I think, now, more and more countries all over the world have great difficulty in having the freedom to decide agricultural policies which are appropriate for the country and the people; what kinds of products to produce, what kind of foods should be brought in - whether it is genetically modified food or not. We have heard earlier about the World Food Program supplying genetically-modified foods to countries which need food aid. I think that if you dont have the possibility to say no against that kind of importation of food, or use of genetically-modified food for even food aid, that you don't have any food sovereignty. I think that (food sovereignty) should be a key issue when we are talking about agriculture, food security, and the capacity of peoples to decide for themselves. It is the right of peoples to be self-determining in deciding their own food and agricultural policies.
In Motion Magazine: What is your opinion on GMOs (genetically-modified organisms)?
Victoria Tauli-Corpuz: I'm very much worried about how GMOs are being promoted as the solution to world hunger because this diverts us from appreciating what the real issues are and dealing with them.
A lot of food is being produced. The FAO admits that there is surplus food produced. The problem is more about how food is distributed and how artificially cheap subsidized food is being dumped in the developing world, leading to the destruction of traditional livelihoods of millions of people. If third world people cannot produce their domestic food crops anymore, and they do not have money to buy food, then of course there will be world hunger.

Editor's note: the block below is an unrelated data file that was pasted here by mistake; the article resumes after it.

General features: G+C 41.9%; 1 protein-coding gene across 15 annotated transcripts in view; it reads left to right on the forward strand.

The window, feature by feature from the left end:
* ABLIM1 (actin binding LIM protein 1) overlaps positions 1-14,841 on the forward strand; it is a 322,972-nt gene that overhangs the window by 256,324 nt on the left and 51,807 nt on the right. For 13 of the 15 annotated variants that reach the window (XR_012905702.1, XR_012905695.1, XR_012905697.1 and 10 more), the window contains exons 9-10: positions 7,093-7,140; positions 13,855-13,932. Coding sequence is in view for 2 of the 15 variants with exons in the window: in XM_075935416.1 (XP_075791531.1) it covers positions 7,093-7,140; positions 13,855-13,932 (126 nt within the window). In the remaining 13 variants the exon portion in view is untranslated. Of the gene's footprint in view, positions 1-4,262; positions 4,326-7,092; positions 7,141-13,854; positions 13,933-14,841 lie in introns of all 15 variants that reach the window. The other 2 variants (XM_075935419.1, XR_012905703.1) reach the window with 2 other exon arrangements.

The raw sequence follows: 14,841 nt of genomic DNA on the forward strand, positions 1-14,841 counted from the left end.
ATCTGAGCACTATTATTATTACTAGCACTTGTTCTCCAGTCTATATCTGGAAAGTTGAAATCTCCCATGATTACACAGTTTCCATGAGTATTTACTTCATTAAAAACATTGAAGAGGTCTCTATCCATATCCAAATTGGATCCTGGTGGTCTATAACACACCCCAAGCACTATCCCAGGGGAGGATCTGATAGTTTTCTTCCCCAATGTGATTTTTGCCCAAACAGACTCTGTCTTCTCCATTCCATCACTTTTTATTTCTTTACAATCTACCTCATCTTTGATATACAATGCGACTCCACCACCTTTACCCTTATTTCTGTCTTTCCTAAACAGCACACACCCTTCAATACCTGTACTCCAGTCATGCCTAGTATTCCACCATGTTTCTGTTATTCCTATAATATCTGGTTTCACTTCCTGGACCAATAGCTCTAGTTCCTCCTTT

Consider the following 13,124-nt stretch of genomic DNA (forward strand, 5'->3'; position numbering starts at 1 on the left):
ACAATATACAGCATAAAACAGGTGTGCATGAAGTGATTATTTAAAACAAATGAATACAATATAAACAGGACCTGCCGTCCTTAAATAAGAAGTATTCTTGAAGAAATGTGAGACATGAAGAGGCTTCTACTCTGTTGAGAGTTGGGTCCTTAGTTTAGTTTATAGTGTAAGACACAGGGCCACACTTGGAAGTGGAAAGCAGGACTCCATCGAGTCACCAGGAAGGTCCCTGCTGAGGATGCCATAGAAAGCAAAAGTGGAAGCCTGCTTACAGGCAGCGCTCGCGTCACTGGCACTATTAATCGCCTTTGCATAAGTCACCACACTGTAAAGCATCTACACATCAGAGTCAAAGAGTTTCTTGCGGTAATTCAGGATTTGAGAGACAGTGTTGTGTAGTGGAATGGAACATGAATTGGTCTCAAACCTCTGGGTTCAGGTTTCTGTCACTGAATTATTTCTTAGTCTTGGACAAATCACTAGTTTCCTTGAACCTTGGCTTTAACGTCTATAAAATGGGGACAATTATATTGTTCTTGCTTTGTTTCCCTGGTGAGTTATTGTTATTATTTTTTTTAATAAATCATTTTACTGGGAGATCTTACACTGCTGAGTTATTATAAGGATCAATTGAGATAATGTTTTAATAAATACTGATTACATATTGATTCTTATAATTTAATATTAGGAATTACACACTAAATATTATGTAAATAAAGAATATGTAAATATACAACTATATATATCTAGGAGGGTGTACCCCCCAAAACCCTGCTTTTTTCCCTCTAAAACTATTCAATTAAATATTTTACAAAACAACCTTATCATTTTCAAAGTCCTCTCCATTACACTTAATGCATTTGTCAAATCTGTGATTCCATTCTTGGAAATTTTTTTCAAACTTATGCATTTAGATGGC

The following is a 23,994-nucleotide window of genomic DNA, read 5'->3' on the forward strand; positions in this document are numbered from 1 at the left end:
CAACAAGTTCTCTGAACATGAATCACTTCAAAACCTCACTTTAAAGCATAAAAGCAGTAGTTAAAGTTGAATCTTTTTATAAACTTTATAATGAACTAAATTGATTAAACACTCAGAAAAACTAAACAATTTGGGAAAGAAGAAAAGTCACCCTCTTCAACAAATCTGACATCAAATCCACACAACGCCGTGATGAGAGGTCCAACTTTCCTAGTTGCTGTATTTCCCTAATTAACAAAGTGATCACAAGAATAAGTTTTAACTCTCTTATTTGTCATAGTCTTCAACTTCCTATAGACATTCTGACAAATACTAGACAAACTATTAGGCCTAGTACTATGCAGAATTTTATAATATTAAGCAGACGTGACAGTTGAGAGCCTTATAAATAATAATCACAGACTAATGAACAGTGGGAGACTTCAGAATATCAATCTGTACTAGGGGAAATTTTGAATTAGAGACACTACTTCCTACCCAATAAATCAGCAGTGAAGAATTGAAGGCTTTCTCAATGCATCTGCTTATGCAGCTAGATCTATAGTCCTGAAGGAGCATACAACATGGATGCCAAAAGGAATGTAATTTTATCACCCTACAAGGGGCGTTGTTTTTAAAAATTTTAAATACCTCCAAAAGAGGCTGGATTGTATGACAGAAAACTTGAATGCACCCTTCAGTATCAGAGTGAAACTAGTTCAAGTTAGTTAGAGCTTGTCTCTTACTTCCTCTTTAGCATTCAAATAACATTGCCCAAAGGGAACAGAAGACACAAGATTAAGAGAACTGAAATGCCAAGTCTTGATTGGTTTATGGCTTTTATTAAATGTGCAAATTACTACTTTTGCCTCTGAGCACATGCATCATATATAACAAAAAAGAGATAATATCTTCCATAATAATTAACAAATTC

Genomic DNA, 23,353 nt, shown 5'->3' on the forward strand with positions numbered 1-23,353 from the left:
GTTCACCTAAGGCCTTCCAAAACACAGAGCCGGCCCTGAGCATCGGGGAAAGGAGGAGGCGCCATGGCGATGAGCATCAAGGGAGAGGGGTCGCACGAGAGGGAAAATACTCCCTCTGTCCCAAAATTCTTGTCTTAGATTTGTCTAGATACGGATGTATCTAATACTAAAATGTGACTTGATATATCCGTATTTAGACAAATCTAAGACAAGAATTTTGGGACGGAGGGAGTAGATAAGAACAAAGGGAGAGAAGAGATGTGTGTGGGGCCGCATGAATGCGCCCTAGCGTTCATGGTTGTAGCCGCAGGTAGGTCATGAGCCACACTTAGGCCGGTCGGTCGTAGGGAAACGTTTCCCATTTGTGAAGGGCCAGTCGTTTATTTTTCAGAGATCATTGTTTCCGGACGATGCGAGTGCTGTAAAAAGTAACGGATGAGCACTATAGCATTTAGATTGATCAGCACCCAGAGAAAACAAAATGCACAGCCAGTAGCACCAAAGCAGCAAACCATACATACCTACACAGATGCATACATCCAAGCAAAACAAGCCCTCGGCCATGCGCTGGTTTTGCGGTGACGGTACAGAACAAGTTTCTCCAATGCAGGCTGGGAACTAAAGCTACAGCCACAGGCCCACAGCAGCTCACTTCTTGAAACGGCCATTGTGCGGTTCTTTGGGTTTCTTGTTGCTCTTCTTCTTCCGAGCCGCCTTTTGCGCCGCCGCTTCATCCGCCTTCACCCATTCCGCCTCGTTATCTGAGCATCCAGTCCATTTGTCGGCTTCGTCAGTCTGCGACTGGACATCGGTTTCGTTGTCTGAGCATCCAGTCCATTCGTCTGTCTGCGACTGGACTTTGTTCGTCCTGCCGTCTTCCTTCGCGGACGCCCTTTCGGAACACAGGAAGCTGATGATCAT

Another problem is that developing countries opt to focus more on the production of cash crops for export instead of supporting, as a priority, domestic food production. It is not because we lack high technology, such as genetic engineering in food production. This idea that genetically modified crops will feed the world is sheer propaganda from the side of biotechnology companies and the First World governments like the United States which is acting as the worlds GMO agent. The environmental and health impacts of genetically-modified crops are not yet known. The precautionary principle, which is one of the Rio principles, should guide the production, promotion and trade of these. This is precisely the reason why a biosafety protocol has been established in the convention on biological diversity. It is a recognition that GMOs pose actual and potential risks and hazards and therefore the trade of this should be regulated.